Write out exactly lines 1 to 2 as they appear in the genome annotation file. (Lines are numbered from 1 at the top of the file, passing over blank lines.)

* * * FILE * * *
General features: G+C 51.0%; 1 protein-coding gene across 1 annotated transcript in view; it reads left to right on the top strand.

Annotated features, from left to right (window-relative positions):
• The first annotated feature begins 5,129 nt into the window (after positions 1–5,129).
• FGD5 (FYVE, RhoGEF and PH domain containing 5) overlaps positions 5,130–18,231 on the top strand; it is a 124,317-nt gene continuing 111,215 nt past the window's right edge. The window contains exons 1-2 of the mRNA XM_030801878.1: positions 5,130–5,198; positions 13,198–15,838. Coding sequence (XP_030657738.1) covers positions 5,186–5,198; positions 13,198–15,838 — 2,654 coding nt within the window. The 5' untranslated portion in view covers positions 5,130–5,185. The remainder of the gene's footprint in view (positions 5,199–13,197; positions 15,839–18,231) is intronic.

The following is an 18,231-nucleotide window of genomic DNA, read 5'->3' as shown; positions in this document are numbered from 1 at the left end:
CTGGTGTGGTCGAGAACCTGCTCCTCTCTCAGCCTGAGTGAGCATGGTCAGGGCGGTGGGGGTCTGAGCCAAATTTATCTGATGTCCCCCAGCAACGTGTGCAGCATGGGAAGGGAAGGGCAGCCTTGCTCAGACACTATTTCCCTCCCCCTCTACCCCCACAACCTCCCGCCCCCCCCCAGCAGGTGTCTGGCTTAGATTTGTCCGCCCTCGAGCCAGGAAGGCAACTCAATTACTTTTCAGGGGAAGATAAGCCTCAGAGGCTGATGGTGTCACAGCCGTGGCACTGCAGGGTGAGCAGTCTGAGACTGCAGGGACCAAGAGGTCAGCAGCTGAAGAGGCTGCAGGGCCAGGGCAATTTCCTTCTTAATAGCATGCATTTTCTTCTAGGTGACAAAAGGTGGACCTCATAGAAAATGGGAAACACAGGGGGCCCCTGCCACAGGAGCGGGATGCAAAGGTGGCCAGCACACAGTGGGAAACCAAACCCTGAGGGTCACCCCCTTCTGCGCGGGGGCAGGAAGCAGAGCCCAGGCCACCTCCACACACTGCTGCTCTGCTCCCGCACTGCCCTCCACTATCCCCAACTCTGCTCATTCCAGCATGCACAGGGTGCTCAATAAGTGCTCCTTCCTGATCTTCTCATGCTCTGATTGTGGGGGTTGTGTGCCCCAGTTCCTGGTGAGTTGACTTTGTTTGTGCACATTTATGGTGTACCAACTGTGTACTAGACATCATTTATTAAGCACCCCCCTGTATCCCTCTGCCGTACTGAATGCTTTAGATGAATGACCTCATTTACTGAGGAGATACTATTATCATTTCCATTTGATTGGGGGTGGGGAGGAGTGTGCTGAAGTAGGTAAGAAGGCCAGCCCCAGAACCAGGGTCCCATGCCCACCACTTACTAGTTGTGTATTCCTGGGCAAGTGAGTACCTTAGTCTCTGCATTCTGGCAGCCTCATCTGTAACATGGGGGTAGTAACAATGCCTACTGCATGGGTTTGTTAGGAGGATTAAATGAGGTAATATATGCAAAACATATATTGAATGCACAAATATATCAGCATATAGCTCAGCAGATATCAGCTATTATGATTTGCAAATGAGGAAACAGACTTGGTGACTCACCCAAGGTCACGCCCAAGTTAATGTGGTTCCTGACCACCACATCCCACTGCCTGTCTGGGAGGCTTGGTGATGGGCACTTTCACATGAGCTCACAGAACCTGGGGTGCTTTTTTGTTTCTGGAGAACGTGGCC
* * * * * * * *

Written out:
General features: G+C 51.0%; 1 protein-coding gene across 1 annotated transcript in view; it reads left to right on the top strand.

Annotated features, from left to right (window-relative positions):